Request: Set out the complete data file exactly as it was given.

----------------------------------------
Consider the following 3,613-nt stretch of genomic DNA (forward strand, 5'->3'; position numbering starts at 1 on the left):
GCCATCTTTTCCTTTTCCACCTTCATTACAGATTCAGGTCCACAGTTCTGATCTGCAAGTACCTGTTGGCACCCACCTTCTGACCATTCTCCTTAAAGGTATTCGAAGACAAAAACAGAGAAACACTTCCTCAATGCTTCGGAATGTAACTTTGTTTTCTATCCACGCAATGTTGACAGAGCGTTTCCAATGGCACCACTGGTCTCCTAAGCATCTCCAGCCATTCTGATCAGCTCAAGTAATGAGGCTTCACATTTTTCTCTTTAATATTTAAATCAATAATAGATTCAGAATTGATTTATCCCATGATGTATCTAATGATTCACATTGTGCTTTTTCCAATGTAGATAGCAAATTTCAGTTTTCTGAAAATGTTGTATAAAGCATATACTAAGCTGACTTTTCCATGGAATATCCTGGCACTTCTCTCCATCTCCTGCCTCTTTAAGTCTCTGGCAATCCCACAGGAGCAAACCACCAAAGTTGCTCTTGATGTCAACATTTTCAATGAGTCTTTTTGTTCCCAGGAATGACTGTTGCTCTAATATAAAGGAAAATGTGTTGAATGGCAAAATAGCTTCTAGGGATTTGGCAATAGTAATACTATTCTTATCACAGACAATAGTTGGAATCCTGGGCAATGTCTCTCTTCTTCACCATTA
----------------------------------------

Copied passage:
Consider the following 3,613-nt stretch of genomic DNA (forward strand, 5'->3'; position numbering starts at 1 on the left):
GCCATCTTTTCCTTTTCCACCTTCATTACAGATTCAGGTCCACAGTTCTGATCTGCAAGTACCTGTTGGCACCCACCTTCTGACCATTCTCCTTAAAGGTATTCGAAGACAAAAACAGAGAAACACTTCCTCAATGCTTCGGAATGTAACTTTGTTTTCTATCCACGCAATGTTGACAGAGCGTTTCCAATGGCACCACTGGTCTCCTAAGCATCTCCAGCCATTCTGATCAGCTCAAGTAATGAGGCTTCACATTTTTCTCTTTAATATTTAAATCAATAATAGATTCAGAATTGATTTATCCCATGATGTATCTAATGATTCACATTGTGCTTTTTCCAATGTAGATAGCAAATTTCAGTTTTCTGAAAATGTTGTATAAAGCATATACTAAGCTGACTTTTCCATGGAATATCCTGGCACTTCTCTCCATCTCCTGCCTCTTTAAGTCTCTGGCAATCCCACAGGAGCAAACCACCAAAGTTGCTCTTGATGTCAACATTTTCAATGAGTCTTTTTGTTCCCAGGAATGACTGTTGCTCTAATATAAAGGAAAATGTGTTGAATGGCAAAATAGCTTCTAGGGATTTGGCAATAGTAATACTATTCTTATCACAGACAATAGTTGGAATCCTGGGCAATGTCTCTCTTCTTCACCATTA